I was asked to do a speech last week, with a slightly unusual brief. The subject – an overview of the careers environment we can expect in 2025 – isn’t such a surprising topic – though it involved a fair bit of interesting research which included getting information from the UK Commission for Employment and Skills; the eyebrow raiser was the audience of nine- to thirteen-year-olds at Chesham Preparatory School.

The way you deal with an unusual audience isn’t to change the facts – just the way you present them. That said, as the finishing touches were being put to the PowerPoint presentation, nice clear graphs, powerful images and all, we did reflect that plenty of slides intended for adult audiences would benefit from the designer seeing them through the eyes of an eleven-year-old.

Children live in as fast-paced a world as we do as grown-ups, though hopefully, they don’t put quite so much effort into paying the bills. They have grown up in a world where the exponential growth and mobility computing power is something they take as much for granted as we do jumping in a car (which was equally as unthinkable a couple of generations back).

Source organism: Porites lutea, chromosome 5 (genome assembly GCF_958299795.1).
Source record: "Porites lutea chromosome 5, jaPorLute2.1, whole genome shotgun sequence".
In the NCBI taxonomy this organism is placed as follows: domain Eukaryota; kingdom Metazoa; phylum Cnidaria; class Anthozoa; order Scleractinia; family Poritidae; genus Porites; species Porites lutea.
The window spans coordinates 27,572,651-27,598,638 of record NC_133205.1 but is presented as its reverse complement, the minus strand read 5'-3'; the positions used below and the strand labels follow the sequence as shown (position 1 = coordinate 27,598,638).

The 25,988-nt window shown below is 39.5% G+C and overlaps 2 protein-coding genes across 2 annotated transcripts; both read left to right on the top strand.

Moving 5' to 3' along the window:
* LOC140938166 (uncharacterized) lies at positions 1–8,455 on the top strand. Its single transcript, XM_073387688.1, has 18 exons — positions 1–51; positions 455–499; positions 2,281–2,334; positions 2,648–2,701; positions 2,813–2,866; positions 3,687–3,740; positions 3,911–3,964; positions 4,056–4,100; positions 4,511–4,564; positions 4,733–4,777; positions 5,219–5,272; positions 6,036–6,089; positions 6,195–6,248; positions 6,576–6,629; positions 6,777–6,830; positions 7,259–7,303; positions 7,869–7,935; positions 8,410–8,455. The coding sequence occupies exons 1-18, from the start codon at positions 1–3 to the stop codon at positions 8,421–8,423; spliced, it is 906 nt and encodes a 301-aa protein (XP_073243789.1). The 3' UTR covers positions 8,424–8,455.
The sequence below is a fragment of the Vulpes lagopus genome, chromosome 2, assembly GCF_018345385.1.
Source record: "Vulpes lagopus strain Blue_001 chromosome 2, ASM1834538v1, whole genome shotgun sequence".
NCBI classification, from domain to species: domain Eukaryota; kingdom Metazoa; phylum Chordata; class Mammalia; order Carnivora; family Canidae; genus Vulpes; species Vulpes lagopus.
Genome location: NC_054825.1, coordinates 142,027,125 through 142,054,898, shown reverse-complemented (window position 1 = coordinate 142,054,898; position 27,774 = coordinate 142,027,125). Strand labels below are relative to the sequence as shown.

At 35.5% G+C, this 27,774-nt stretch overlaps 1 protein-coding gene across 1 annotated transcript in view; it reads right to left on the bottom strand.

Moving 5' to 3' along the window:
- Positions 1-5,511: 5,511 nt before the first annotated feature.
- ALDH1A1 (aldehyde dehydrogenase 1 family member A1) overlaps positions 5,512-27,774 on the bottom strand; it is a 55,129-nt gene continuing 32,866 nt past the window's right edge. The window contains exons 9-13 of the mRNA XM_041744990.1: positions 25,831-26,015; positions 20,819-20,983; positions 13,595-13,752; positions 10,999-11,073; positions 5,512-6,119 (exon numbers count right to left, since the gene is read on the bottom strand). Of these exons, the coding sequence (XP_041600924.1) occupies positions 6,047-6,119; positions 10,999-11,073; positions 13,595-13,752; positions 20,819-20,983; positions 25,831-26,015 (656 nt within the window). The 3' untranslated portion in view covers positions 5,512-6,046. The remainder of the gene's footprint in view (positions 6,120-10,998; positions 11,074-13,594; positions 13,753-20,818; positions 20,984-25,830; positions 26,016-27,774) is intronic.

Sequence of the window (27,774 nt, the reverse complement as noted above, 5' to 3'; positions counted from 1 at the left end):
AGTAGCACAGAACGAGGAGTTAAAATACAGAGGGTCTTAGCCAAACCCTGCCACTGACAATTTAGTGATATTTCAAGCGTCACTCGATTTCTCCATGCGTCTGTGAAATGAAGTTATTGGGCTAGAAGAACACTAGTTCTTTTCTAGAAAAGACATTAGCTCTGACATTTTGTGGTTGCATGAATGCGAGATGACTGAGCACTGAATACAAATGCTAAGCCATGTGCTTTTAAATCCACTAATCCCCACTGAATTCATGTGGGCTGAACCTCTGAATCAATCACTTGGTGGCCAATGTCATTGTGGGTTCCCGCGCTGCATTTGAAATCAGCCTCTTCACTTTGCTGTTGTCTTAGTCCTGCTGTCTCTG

Technology is a clear growth area in the jobs market, and the jobs are going to go to people for whom working with tech is second nature: all those youngsters who are creating apps in their bedrooms are going to have the skills needed, as technology becomes ever more intuitive and invisible. Technology will play an increasingly important role in all careers, whether this is the construction worker receiving plans through a tablet or a teacher giving a lesson to a student on the other side of the planet. Industries that don’t use technology now will come to see it as a central component of the business over the coming decade.